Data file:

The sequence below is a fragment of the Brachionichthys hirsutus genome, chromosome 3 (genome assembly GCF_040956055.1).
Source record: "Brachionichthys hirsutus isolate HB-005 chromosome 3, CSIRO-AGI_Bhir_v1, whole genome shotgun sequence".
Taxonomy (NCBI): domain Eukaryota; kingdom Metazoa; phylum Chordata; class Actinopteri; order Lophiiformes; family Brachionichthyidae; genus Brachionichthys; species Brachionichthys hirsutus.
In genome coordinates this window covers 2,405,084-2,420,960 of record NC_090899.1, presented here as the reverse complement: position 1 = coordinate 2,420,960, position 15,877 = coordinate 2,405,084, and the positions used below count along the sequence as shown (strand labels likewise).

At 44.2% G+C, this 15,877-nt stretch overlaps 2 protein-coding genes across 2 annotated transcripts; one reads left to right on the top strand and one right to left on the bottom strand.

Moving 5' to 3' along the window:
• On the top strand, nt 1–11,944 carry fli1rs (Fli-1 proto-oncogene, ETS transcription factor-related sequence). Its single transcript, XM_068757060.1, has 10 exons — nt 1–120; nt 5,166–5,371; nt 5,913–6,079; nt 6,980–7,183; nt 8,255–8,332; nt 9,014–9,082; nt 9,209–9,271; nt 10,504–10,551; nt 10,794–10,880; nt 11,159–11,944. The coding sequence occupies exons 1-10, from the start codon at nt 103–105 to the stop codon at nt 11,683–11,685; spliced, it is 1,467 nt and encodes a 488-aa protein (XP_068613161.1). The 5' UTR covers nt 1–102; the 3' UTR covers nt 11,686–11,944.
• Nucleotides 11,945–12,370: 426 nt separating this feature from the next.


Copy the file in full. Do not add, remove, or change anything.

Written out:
The sequence below is a fragment of the Brachionichthys hirsutus genome, chromosome 3 (genome assembly GCF_040956055.1).
Source record: "Brachionichthys hirsutus isolate HB-005 chromosome 3, CSIRO-AGI_Bhir_v1, whole genome shotgun sequence".
Taxonomy (NCBI): domain Eukaryota; kingdom Metazoa; phylum Chordata; class Actinopteri; order Lophiiformes; family Brachionichthyidae; genus Brachionichthys; species Brachionichthys hirsutus.
In genome coordinates this window covers 2,405,084-2,420,960 of record NC_090899.1, presented here as the reverse complement: position 1 = coordinate 2,420,960, position 15,877 = coordinate 2,405,084, and the positions used below count along the sequence as shown (strand labels likewise).

At 44.2% G+C, this 15,877-nt stretch overlaps 2 protein-coding genes across 2 annotated transcripts; one reads left to right on the top strand and one right to left on the bottom strand.

Moving 5' to 3' along the window:
• On the top strand, nt 1–11,944 carry fli1rs (Fli-1 proto-oncogene, ETS transcription factor-related sequence). Its single transcript, XM_068757060.1, has 10 exons — nt 1–120; nt 5,166–5,371; nt 5,913–6,079; nt 6,980–7,183; nt 8,255–8,332; nt 9,014–9,082; nt 9,209–9,271; nt 10,504–10,551; nt 10,794–10,880; nt 11,159–11,944. The coding sequence occupies exons 1-10, from the start codon at nt 103–105 to the stop codon at nt 11,683–11,685; spliced, it is 1,467 nt and encodes a 488-aa protein (XP_068613161.1). The 5' UTR covers nt 1–102; the 3' UTR covers nt 11,686–11,944.
• Nucleotides 11,945–12,370: 426 nt separating this feature from the next.